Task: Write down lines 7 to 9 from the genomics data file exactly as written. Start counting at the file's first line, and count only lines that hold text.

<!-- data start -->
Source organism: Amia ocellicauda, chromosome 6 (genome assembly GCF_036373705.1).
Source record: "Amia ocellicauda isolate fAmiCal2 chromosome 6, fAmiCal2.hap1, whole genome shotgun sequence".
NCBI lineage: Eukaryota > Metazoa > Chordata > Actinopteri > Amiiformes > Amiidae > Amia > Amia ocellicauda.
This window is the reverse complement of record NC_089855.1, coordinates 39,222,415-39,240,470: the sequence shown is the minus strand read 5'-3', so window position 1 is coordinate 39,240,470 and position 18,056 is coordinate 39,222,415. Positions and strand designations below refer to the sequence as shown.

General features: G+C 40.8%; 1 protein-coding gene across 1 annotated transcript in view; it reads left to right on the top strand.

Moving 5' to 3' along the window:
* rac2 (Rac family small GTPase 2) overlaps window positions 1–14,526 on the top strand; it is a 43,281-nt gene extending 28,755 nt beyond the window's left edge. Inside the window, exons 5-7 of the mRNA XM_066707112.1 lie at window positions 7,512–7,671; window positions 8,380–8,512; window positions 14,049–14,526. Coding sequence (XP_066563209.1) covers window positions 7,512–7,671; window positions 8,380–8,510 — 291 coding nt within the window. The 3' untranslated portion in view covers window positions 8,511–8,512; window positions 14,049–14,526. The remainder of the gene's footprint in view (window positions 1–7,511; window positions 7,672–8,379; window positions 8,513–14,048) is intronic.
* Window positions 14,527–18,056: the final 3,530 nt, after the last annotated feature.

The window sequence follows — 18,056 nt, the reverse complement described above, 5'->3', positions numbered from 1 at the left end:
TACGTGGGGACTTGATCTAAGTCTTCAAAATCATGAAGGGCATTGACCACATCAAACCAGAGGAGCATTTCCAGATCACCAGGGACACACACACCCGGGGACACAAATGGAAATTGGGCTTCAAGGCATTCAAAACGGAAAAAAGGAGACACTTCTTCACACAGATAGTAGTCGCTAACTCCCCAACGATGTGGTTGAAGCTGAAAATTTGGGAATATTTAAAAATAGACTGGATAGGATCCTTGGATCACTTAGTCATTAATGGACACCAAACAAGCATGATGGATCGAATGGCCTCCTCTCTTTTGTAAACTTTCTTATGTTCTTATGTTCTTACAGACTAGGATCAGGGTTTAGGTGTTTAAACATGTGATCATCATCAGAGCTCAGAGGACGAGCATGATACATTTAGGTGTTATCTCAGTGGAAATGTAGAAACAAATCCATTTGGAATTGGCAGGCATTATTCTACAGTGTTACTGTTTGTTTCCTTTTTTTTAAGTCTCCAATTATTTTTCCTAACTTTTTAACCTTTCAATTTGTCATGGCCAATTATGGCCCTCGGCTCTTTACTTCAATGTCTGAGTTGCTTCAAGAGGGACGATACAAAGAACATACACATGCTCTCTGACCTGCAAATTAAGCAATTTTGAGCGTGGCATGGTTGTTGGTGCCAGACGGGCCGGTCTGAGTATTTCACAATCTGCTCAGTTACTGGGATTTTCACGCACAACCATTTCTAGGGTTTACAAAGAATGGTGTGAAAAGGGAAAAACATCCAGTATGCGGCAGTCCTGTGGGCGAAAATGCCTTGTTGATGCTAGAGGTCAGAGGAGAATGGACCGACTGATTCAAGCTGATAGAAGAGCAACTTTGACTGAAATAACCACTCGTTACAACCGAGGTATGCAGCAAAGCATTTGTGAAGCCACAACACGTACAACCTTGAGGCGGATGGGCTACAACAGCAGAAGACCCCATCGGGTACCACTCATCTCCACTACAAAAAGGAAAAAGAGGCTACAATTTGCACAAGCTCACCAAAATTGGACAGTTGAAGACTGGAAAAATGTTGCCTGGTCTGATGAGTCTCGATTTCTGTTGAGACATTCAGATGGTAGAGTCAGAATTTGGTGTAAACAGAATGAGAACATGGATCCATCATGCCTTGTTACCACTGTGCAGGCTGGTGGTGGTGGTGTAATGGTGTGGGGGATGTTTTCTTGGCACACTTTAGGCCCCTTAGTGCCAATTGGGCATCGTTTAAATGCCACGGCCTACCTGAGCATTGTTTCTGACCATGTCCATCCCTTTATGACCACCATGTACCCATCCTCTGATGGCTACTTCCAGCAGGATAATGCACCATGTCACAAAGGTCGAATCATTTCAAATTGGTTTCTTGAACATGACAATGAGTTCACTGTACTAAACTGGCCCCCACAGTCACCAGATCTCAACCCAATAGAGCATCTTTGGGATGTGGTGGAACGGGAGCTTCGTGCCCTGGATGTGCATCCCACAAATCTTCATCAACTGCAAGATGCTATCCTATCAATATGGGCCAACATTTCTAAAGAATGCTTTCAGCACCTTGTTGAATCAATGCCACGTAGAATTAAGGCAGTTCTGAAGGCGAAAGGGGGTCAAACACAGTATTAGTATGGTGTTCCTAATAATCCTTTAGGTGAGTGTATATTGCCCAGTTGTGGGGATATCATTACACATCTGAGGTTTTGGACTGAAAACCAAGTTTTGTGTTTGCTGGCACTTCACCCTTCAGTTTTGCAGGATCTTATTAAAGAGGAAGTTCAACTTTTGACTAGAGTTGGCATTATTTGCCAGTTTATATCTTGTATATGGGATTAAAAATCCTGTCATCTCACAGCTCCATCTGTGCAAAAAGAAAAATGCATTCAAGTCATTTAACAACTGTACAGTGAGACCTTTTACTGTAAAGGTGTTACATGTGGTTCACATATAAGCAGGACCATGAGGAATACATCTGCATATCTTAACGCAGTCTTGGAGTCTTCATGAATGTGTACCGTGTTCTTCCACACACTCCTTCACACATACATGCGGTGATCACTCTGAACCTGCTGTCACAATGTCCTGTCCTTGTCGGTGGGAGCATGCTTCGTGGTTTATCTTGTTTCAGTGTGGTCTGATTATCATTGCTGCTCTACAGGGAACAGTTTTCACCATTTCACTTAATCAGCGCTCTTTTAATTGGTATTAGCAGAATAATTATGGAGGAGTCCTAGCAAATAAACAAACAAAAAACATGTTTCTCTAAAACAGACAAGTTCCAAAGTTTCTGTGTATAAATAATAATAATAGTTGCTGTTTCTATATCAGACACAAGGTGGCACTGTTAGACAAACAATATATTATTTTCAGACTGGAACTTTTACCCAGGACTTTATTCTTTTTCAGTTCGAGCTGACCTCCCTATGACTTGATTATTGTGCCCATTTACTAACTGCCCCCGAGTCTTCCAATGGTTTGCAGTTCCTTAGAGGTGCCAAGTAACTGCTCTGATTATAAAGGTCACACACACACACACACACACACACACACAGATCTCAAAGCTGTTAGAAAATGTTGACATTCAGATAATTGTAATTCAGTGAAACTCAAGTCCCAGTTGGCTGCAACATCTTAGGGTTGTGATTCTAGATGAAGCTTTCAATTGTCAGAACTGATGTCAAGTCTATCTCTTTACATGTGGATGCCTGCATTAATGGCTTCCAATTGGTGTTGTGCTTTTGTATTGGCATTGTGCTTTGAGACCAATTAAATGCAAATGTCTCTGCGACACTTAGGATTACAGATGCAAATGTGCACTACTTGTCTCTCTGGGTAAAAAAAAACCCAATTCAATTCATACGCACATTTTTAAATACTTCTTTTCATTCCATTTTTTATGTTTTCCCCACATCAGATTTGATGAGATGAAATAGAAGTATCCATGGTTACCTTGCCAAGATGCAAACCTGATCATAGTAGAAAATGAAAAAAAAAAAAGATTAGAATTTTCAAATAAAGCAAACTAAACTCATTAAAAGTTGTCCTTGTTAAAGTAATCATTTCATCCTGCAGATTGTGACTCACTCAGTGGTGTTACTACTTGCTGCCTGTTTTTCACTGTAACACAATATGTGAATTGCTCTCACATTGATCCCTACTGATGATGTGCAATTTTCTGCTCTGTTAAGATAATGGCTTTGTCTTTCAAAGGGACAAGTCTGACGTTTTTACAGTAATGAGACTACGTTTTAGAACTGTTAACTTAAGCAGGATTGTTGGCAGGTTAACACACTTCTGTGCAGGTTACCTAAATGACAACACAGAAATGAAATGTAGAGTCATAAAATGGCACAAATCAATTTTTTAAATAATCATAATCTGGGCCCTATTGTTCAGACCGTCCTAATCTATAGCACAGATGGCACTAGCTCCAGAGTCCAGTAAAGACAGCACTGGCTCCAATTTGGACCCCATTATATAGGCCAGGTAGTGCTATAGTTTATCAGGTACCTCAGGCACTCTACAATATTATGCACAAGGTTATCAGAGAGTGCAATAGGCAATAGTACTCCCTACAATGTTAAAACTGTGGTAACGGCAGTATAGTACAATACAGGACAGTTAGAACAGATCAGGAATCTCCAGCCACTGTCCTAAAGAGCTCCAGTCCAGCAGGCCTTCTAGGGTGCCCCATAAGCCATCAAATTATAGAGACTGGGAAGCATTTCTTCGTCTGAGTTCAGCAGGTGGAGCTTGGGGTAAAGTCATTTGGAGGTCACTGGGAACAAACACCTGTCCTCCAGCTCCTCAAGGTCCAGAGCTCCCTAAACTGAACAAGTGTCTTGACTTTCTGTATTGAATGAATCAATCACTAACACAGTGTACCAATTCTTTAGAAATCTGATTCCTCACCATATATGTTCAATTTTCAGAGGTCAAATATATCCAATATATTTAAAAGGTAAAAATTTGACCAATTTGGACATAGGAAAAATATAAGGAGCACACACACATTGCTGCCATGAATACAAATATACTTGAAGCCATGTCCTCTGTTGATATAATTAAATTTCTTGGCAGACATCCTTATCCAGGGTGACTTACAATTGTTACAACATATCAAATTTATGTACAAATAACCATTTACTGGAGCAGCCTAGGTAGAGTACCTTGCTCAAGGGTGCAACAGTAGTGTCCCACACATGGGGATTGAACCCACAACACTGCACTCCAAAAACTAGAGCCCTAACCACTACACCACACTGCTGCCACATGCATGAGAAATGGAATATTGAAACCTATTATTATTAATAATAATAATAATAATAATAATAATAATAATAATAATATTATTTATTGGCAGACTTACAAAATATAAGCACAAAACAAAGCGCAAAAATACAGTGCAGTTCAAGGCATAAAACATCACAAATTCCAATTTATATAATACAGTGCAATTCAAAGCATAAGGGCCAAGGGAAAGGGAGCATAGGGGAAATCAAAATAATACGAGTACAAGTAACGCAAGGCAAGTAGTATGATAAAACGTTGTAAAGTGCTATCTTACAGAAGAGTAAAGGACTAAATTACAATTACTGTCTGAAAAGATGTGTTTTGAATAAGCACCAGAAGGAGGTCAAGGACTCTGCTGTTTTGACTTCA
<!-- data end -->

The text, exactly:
* rac2 (Rac family small GTPase 2) overlaps window positions 1–14,526 on the top strand; it is a 43,281-nt gene extending 28,755 nt beyond the window's left edge. Inside the window, exons 5-7 of the mRNA XM_066707112.1 lie at window positions 7,512–7,671; window positions 8,380–8,512; window positions 14,049–14,526. Coding sequence (XP_066563209.1) covers window positions 7,512–7,671; window positions 8,380–8,510 — 291 coding nt within the window. The 3' untranslated portion in view covers window positions 8,511–8,512; window positions 14,049–14,526. The remainder of the gene's footprint in view (window positions 1–7,511; window positions 7,672–8,379; window positions 8,513–14,048) is intronic.
* Window positions 14,527–18,056: the final 3,530 nt, after the last annotated feature.

The window sequence follows — 18,056 nt, the reverse complement described above, 5'->3', positions numbered from 1 at the left end: